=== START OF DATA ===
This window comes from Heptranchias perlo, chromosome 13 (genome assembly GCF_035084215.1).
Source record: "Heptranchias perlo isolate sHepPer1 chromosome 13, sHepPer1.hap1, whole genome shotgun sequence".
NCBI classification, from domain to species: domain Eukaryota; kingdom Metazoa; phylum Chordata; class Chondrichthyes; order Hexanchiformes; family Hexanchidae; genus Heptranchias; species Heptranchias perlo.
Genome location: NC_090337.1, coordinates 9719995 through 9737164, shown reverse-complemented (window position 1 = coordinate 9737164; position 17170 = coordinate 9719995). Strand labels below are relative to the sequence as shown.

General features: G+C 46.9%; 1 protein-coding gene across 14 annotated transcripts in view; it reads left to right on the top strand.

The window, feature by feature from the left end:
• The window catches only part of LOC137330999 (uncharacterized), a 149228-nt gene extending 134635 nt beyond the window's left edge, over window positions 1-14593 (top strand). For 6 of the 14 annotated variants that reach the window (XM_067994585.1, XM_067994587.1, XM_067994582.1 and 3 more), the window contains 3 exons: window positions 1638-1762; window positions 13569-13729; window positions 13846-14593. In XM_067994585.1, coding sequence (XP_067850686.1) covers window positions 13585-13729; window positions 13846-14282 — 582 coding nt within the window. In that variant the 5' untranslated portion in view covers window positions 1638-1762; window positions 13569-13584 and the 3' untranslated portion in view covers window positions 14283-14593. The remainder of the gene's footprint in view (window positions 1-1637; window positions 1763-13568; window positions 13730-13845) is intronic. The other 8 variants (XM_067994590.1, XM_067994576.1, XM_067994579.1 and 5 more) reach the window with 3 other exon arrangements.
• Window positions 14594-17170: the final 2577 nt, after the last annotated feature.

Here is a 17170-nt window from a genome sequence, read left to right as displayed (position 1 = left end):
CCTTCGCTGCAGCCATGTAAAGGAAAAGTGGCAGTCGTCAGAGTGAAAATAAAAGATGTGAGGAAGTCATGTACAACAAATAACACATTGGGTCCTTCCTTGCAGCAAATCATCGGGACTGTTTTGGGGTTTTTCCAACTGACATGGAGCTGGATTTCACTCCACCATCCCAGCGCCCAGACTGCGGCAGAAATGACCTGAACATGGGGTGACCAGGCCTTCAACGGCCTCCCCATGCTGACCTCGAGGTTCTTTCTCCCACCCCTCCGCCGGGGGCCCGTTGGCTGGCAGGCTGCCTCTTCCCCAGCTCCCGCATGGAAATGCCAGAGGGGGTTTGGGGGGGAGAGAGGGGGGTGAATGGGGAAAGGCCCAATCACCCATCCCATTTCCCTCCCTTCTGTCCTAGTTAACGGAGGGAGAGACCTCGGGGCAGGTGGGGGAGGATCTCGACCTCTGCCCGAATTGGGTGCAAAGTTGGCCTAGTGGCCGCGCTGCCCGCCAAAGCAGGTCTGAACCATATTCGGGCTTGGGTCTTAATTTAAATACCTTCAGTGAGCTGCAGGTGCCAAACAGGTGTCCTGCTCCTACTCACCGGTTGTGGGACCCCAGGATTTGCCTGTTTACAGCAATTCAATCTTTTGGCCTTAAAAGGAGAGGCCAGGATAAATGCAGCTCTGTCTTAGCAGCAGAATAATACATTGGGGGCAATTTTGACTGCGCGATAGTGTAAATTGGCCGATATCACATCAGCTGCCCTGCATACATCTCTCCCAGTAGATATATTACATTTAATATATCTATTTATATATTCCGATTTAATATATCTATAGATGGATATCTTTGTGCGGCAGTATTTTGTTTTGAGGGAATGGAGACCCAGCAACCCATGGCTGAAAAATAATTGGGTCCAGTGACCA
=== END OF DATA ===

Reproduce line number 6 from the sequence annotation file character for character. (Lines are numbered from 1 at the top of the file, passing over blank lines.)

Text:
The window, feature by feature from the left end: